In discussing the plight of IDPs, refugees and asylum seekers, the first issue of concern is ensuring the protection of these category of people. In this respect, it is of paramount importance that conflict actors observe human rights and international humanitarian law rules as well as the principles of OAU Refugee Convention and the Kampala Convention on IDPS including on the imperative for respecting non-refoulement and voluntary return, hence desisting from forced return of IDPs, refugees and asylum seekers, as noted by the PSC at its 904th session. It is also of significance that the physical security of IDPs and refugees and asylum seekers is guaranteed and conflict parties, particularly State actors, bear responsibility for creating conditions for ensuring such security. Also of particular importance is the provision of unhindered humanitarian access for humanitarian actors to enable affected people to be provided with humanitarian assistance.

The second issue relate to finding durable solutions to forced displacement. It is of paramount importance in this respect that effective peace making and conflict resolution efforts are deployed. Durable solutions necessitate the resolution of the weak presence of state institutions and public services in conflict affected territories, absence of good governance and democratic inclusion and the perpetration of human rights violations. As conditions of insecurity improve, mechanisms should be created for the safe and voluntary return of IDPs and refugees. There is also a need for designing and implementing programs for the rehabilitation of IDPs, refugees and asylum seekers.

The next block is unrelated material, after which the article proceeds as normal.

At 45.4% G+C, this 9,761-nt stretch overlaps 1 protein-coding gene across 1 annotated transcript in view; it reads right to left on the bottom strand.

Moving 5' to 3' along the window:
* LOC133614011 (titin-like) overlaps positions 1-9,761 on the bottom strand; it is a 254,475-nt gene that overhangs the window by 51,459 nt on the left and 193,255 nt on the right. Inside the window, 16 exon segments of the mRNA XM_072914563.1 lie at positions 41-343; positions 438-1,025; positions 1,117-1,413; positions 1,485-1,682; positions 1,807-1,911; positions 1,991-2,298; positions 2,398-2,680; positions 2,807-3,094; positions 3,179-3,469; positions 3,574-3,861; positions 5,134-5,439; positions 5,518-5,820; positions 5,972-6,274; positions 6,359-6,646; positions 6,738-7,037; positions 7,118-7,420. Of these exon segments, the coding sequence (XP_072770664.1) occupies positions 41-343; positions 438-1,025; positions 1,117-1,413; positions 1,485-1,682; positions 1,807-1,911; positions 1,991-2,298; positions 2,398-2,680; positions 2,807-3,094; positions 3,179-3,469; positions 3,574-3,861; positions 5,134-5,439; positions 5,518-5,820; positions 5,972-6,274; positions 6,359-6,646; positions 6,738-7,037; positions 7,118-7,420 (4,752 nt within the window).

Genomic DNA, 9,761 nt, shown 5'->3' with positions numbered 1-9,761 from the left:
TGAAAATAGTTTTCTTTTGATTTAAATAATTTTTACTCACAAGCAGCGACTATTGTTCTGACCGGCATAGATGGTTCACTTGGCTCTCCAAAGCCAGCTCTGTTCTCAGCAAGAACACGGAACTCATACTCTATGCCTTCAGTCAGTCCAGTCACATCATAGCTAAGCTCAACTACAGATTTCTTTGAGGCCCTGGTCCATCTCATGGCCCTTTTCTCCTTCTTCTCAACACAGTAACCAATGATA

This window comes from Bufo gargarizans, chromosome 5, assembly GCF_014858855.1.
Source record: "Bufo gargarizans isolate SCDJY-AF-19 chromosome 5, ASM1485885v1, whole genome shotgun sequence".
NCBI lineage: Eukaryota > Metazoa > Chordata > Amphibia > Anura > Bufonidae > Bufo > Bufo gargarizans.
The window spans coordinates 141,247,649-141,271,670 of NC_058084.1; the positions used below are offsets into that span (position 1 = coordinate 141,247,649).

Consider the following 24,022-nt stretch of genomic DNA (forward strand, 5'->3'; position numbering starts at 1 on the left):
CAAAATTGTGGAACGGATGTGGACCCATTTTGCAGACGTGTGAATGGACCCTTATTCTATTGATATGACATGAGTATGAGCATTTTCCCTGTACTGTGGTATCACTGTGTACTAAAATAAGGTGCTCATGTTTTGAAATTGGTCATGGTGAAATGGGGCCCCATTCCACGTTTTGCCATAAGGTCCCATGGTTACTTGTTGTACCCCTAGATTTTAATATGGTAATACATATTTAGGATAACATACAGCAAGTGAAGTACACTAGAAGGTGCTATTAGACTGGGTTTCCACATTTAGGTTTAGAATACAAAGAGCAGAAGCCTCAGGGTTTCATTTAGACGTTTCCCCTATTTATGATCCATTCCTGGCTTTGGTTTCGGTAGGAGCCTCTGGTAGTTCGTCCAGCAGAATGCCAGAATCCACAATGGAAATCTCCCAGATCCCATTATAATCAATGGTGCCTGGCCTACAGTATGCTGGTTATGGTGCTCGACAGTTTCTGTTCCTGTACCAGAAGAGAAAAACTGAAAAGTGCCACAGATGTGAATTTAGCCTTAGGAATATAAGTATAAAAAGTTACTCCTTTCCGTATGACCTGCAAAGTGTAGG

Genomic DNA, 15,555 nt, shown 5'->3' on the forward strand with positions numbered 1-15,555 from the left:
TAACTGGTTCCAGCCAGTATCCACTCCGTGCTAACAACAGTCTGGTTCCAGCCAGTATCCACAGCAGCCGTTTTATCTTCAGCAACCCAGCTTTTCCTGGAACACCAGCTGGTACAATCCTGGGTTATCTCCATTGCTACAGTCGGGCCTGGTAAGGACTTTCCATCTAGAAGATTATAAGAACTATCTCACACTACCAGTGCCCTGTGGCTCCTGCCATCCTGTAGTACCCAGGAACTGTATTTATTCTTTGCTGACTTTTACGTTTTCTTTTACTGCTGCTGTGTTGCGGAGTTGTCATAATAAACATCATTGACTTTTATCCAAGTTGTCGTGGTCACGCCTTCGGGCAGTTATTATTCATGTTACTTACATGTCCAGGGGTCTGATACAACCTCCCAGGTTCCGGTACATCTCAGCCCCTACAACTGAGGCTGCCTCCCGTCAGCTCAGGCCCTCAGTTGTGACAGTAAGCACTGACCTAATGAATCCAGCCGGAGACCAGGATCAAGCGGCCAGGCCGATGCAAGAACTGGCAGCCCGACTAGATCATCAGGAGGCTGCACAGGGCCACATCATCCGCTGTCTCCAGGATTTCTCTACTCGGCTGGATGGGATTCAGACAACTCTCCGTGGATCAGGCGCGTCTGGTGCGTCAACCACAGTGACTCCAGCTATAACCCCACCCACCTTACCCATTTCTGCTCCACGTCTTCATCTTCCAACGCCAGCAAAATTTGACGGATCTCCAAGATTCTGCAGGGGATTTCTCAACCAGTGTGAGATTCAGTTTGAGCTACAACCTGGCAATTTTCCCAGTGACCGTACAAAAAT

Another area of interest in tomorrow’s session is the role and contribution of the AU towards addressing the plight of IDPs, refugees and asylum seekers. In this respect, the PSC may receive update on the progress towards the operationalization of the African Humanitarian Agency (AHA), which, as noted by the PSC at its 921st session, contribute towards efforts being made to address the humanitarian challenges. Tomorrow’s session may also consider how to activate the role of the Africa Risk Capacity (ARC) that was endorsed by Assembly/AU/Dec.417(XIX). In this respect, one challenge that may receive attention is the treaty on the establishment of the ARC is yet to enter into force since it hasn’t acquired the required level of ratification.

Additionally, the PSC may also review AU’s challenges in financing humanitarian assistance and reiterate its previous call on member States to commit to the implementation of EX.CL/Dec.567(XVII) which decided to increase member States’ contribution to the ‘Refugees and IDPs Fund’ from 2% to 4%. This challenge also relates to the Special Emergency Assistance Fund (SEAF) for Draught and Famine Relief in Africa which can play supportive role for some of the peoples on the continent facing food insecurity. The PSC may also call on the international community to sustain its support for humanitarian assistance, which is the only avenue for sustaining the lives of IDPs, refugees and asylum seekers.